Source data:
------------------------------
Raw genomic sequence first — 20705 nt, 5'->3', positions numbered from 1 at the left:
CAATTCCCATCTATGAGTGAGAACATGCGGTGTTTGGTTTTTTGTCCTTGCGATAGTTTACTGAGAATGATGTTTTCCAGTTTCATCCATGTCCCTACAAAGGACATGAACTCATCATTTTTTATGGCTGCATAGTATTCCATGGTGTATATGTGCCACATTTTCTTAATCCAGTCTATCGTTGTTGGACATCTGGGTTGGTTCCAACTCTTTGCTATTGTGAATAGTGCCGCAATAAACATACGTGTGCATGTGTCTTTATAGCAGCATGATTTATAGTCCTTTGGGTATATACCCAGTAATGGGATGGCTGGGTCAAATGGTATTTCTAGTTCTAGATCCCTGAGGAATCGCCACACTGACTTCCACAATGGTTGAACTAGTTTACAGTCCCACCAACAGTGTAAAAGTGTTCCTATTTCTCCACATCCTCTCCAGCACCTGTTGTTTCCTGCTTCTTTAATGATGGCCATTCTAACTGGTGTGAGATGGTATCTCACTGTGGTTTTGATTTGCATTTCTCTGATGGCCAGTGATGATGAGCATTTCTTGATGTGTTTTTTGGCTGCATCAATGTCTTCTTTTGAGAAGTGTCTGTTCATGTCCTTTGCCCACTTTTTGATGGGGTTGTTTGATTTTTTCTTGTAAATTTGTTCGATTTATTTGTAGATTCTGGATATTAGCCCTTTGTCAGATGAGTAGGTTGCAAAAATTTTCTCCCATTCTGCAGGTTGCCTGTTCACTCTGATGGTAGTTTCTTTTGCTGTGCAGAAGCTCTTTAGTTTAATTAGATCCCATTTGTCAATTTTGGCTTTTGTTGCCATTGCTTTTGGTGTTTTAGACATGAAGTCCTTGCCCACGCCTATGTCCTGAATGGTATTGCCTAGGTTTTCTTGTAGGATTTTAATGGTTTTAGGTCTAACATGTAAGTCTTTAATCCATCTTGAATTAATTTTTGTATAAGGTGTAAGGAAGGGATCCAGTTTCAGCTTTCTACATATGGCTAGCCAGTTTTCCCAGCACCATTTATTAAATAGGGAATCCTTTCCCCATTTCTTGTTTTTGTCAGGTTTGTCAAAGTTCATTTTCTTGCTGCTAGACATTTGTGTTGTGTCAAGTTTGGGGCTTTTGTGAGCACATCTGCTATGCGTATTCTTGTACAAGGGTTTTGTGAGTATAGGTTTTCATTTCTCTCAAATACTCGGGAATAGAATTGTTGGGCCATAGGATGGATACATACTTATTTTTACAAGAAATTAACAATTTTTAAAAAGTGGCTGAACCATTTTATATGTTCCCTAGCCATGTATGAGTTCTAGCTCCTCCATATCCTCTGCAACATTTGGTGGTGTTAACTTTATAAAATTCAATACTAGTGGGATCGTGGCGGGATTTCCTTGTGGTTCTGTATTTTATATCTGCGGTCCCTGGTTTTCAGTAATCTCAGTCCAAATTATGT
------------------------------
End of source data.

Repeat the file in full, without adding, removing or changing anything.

Raw genomic sequence first — 20705 nt, 5'->3', positions numbered from 1 at the left:
CAATTCCCATCTATGAGTGAGAACATGCGGTGTTTGGTTTTTTGTCCTTGCGATAGTTTACTGAGAATGATGTTTTCCAGTTTCATCCATGTCCCTACAAAGGACATGAACTCATCATTTTTTATGGCTGCATAGTATTCCATGGTGTATATGTGCCACATTTTCTTAATCCAGTCTATCGTTGTTGGACATCTGGGTTGGTTCCAACTCTTTGCTATTGTGAATAGTGCCGCAATAAACATACGTGTGCATGTGTCTTTATAGCAGCATGATTTATAGTCCTTTGGGTATATACCCAGTAATGGGATGGCTGGGTCAAATGGTATTTCTAGTTCTAGATCCCTGAGGAATCGCCACACTGACTTCCACAATGGTTGAACTAGTTTACAGTCCCACCAACAGTGTAAAAGTGTTCCTATTTCTCCACATCCTCTCCAGCACCTGTTGTTTCCTGCTTCTTTAATGATGGCCATTCTAACTGGTGTGAGATGGTATCTCACTGTGGTTTTGATTTGCATTTCTCTGATGGCCAGTGATGATGAGCATTTCTTGATGTGTTTTTTGGCTGCATCAATGTCTTCTTTTGAGAAGTGTCTGTTCATGTCCTTTGCCCACTTTTTGATGGGGTTGTTTGATTTTTTCTTGTAAATTTGTTCGATTTATTTGTAGATTCTGGATATTAGCCCTTTGTCAGATGAGTAGGTTGCAAAAATTTTCTCCCATTCTGCAGGTTGCCTGTTCACTCTGATGGTAGTTTCTTTTGCTGTGCAGAAGCTCTTTAGTTTAATTAGATCCCATTTGTCAATTTTGGCTTTTGTTGCCATTGCTTTTGGTGTTTTAGACATGAAGTCCTTGCCCACGCCTATGTCCTGAATGGTATTGCCTAGGTTTTCTTGTAGGATTTTAATGGTTTTAGGTCTAACATGTAAGTCTTTAATCCATCTTGAATTAATTTTTGTATAAGGTGTAAGGAAGGGATCCAGTTTCAGCTTTCTACATATGGCTAGCCAGTTTTCCCAGCACCATTTATTAAATAGGGAATCCTTTCCCCATTTCTTGTTTTTGTCAGGTTTGTCAAAGTTCATTTTCTTGCTGCTAGACATTTGTGTTGTGTCAAGTTTGGGGCTTTTGTGAGCACATCTGCTATGCGTATTCTTGTACAAGGGTTTTGTGAGTATAGGTTTTCATTTCTCTCAAATACTCGGGAATAGAATTGTTGGGCCATAGGATGGATACATACTTATTTTTACAAGAAATTAACAATTTTTAAAAAGTGGCTGAACCATTTTATATGTTCCCTAGCCATGTATGAGTTCTAGCTCCTCCATATCCTCTGCAACATTTGGTGGTGTTAACTTTATAAAATTCAATACTAGTGGGATCGTGGCGGGATTTCCTTGTGGTTCTGTATTTTATATCTGCGGTCCCTGGTTTTCAGTAATCTCAGTCCAAATTATGT